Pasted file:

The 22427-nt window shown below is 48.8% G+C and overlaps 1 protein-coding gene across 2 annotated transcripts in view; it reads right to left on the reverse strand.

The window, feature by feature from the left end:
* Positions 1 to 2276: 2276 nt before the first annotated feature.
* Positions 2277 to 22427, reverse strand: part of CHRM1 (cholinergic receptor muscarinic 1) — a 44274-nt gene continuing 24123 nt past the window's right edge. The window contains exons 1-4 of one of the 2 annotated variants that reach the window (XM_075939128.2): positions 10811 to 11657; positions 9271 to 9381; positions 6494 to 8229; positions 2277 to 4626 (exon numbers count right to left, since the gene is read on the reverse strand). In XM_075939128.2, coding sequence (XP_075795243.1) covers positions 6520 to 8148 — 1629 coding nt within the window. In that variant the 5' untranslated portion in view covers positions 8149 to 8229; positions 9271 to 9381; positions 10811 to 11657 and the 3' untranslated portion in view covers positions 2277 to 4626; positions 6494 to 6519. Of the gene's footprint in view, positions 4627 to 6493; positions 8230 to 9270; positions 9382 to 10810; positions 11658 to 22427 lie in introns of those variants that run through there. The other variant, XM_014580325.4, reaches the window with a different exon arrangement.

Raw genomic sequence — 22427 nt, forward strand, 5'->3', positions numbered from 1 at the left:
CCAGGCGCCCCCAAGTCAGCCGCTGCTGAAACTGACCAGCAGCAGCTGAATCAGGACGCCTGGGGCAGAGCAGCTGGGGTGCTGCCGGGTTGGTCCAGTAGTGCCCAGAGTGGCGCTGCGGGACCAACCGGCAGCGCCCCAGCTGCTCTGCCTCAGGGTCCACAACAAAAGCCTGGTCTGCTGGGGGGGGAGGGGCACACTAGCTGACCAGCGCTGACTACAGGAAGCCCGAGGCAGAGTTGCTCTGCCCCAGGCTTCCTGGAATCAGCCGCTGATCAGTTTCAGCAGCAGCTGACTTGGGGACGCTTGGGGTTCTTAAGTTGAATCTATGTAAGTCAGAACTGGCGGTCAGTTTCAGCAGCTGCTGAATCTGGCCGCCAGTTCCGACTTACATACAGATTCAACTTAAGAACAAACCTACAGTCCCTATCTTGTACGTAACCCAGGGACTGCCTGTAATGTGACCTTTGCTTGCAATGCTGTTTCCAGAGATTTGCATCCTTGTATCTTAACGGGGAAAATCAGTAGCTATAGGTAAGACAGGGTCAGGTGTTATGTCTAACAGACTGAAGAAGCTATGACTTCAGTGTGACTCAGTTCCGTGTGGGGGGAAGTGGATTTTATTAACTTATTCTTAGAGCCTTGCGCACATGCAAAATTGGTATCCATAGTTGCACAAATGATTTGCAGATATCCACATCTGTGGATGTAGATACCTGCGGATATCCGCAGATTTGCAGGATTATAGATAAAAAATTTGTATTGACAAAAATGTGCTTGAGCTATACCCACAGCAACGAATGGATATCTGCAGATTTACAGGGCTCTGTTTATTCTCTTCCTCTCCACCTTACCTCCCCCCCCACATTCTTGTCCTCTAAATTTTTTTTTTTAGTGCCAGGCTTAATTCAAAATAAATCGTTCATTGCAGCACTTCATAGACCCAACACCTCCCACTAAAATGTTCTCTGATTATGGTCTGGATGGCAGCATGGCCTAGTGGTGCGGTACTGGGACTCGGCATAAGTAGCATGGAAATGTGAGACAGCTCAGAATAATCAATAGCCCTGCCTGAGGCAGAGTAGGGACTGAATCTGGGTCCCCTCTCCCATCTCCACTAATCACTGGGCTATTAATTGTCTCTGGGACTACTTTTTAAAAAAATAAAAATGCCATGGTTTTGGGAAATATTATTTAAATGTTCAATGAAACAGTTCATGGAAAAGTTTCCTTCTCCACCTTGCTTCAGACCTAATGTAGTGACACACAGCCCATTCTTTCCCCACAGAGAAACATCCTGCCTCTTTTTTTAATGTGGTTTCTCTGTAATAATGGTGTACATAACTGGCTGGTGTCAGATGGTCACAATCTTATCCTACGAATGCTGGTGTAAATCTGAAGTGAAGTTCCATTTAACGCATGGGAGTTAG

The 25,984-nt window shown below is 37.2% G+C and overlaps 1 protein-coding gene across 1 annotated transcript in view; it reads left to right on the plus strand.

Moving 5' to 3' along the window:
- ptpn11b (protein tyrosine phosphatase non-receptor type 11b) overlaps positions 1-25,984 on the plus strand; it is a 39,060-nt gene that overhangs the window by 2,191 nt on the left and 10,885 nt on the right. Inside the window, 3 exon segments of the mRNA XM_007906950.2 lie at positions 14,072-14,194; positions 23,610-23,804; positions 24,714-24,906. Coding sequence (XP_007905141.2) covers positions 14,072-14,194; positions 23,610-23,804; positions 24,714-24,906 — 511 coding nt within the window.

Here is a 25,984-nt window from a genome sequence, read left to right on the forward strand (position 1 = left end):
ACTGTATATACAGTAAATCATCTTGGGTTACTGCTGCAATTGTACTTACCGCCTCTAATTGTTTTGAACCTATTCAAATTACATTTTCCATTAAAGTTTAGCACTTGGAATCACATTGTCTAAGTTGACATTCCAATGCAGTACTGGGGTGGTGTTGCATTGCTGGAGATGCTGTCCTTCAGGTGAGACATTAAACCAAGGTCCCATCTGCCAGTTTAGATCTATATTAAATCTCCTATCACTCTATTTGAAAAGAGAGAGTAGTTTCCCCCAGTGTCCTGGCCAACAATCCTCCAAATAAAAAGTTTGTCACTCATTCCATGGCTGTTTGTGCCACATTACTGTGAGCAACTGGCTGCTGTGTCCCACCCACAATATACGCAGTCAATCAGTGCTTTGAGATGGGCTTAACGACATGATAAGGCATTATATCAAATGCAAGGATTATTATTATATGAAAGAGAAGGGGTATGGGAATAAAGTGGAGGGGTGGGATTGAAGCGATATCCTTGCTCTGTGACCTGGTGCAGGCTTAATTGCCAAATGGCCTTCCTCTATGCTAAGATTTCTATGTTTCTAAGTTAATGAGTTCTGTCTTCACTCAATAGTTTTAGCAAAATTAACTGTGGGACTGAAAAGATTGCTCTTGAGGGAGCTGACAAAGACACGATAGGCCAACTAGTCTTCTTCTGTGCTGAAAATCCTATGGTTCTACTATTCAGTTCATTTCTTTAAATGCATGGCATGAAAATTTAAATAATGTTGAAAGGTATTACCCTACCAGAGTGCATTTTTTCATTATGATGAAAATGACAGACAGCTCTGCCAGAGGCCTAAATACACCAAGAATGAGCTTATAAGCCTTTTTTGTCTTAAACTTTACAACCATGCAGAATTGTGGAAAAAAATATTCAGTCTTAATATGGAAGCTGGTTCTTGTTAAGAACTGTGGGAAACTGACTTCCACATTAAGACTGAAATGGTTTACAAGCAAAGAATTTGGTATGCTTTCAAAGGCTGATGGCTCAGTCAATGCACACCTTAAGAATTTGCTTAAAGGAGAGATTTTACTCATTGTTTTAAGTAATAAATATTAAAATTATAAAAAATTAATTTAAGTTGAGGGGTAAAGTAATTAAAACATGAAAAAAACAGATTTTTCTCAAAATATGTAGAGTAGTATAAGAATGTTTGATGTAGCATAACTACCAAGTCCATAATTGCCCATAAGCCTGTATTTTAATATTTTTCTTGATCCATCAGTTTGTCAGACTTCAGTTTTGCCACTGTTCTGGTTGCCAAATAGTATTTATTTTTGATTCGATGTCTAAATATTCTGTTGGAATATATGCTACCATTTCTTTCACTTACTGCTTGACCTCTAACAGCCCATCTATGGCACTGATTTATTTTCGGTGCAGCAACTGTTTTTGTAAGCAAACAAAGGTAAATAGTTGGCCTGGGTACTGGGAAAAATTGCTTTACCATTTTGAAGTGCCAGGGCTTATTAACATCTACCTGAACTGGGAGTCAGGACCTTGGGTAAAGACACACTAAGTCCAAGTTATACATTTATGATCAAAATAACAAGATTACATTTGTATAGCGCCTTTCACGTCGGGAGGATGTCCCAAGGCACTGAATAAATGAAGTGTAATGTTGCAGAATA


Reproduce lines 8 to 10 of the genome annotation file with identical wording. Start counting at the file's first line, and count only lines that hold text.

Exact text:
Moving 5' to 3' along the window:
- ptpn11b (protein tyrosine phosphatase non-receptor type 11b) overlaps positions 1-25,984 on the plus strand; it is a 39,060-nt gene that overhangs the window by 2,191 nt on the left and 10,885 nt on the right. Inside the window, 3 exon segments of the mRNA XM_007906950.2 lie at positions 14,072-14,194; positions 23,610-23,804; positions 24,714-24,906. Coding sequence (XP_007905141.2) covers positions 14,072-14,194; positions 23,610-23,804; positions 24,714-24,906 — 511 coding nt within the window.

Here is a 25,984-nt window from a genome sequence, read left to right on the forward strand (position 1 = left end):